Pentagon: Iran's Satellite Launch Fuels Concerns
News in Balance:
WASHINGTON, Feb. 3, 2009 -- Iran’s launch of a low-orbit satellite into orbit yesterday “is clearly a concern of ours” because it could lead to the development of a ballistic missile system, Pentagon Press Secretary Geoff Morrell said today.
Morrell responded to questions about Iranian President Mahmoud Ahmadinejad’s announcement that Iran had launched its first Iranian-built satellite into orbit. A domestically built Ambassador-2 or Safir-2 rocket reportedly carried the satellite into space.
Iran has “officially achieved a presence in space,” Ahmadinejad declared as Iran observed the 30th anniversary of the Islamic revolution. The launch heightened concern that Iran could take the next step of developing long-range ballistic missiles capable of delivering nuclear warheads.
"It is certainly a reason for us to be concerned about Iran and its continued attempts to develop a ballistic missile program of increasingly long range," Morrell said today. “Obviously, there are dual-use capabilities in the technology here which could be applied toward the development of a long-range ballistic missile.”
The United States isn’t the only country concerned about Iran’s activities. “Everybody in the region,” including Israel and its Arab neighbors, as well as U.S. allies in Europe and Russia, has raised concern, Morrell said.
During conversations with Defense Secretary Robert M. Gates, former Russian President and current Prime Minister Vladimir Putin referred to Iran’s activities as Russia’s “No. 1 security threat,” Morrell said.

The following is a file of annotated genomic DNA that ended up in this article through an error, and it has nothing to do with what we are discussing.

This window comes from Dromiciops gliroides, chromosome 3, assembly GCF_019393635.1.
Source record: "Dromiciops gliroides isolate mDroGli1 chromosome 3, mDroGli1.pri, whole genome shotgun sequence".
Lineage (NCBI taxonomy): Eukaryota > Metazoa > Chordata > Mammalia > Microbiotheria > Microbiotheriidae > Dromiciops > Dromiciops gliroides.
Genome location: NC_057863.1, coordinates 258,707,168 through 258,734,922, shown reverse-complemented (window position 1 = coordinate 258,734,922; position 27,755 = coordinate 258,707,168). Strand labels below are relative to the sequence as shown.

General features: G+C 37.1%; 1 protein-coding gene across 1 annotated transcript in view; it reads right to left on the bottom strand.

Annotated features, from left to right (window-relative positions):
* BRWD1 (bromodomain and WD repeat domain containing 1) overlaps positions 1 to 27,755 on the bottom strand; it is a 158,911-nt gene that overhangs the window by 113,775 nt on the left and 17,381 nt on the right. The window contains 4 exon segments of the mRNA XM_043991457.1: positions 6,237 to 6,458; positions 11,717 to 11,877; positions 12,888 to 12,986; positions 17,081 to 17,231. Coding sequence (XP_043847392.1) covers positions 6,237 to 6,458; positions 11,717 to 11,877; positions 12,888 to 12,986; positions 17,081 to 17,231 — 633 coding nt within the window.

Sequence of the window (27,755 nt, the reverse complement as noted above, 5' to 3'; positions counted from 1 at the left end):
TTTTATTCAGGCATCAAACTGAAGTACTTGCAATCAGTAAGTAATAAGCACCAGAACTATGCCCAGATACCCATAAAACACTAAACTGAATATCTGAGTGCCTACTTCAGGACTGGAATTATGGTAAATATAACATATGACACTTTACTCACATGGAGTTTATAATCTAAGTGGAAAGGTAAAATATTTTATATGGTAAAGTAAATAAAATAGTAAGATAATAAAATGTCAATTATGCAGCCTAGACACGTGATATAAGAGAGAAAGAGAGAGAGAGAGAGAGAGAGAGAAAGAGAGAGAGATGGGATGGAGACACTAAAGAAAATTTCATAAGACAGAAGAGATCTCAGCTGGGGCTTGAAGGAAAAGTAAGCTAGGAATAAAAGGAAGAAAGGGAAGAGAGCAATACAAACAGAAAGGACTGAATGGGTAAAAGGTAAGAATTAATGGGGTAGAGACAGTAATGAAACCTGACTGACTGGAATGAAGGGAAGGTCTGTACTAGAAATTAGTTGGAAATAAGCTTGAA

Yesterday’s launch only reinforced these concerns about Iran, Morrell told reporters.
“We have long recognized … that they pose a real threat, and it is a growing threat, and that they are determined to develop long-range ballistic missiles,” he said. “And I think all of Europe has recognized that to be the case, and that is why they unanimously embraced a third site for missile defense in Europe.”
NATO plans to put a European missile defense system in place to combat missiles fired from rogue states such as Iran. The radar for the NATO system will be in the Czech Republic, and the 10 interceptor missiles will be based in Poland.
Deputy State Department spokesman Robert Wood called today for increased pressure from the international community, including Russia and China, to curb Iran’s nuclear ambitions.
“Russia and China share our concern about what Iran has been doing, not only with regard to its nuclear program, but … with regard to missile technology,” he said.
“I think, frankly, everyone can do better with regard to trying to limit Iran’s ability to act … with regard to missile technology and its nuclear program.”
U.N. Security Council Resolution 1718 prohibits Iran from engaging in missile-related activities.
(Report by Donna Miles, American Forces Press Service.)
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